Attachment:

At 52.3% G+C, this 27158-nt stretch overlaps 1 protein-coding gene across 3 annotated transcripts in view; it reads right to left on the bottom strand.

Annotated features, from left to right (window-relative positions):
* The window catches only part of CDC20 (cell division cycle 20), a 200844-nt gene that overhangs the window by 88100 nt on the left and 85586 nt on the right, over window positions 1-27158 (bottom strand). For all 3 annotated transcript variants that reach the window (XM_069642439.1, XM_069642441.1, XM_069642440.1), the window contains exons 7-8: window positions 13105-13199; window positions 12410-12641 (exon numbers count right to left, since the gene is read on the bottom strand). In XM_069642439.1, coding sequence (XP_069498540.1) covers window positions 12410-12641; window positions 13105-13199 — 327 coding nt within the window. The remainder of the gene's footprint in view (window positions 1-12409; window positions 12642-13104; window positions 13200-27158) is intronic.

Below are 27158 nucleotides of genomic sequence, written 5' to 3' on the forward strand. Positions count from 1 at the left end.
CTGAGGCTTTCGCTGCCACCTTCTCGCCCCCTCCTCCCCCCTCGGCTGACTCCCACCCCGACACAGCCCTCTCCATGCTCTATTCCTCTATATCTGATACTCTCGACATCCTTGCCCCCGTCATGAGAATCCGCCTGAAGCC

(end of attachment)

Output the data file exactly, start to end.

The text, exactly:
At 52.3% G+C, this 27158-nt stretch overlaps 1 protein-coding gene across 3 annotated transcripts in view; it reads right to left on the bottom strand.

Annotated features, from left to right (window-relative positions):
* The window catches only part of CDC20 (cell division cycle 20), a 200844-nt gene that overhangs the window by 88100 nt on the left and 85586 nt on the right, over window positions 1-27158 (bottom strand). For all 3 annotated transcript variants that reach the window (XM_069642439.1, XM_069642441.1, XM_069642440.1), the window contains exons 7-8: window positions 13105-13199; window positions 12410-12641 (exon numbers count right to left, since the gene is read on the bottom strand). In XM_069642439.1, coding sequence (XP_069498540.1) covers window positions 12410-12641; window positions 13105-13199 — 327 coding nt within the window. The remainder of the gene's footprint in view (window positions 1-12409; window positions 12642-13104; window positions 13200-27158) is intronic.

Below are 27158 nucleotides of genomic sequence, written 5' to 3' on the forward strand. Positions count from 1 at the left end.
CTGAGGCTTTCGCTGCCACCTTCTCGCCCCCTCCTCCCCCCTCGGCTGACTCCCACCCCGACACAGCCCTCTCCATGCTCTATTCCTCTATATCTGATACTCTCGACATCCTTGCCCCCGTCATGAGAATCCGCCTGAAGCC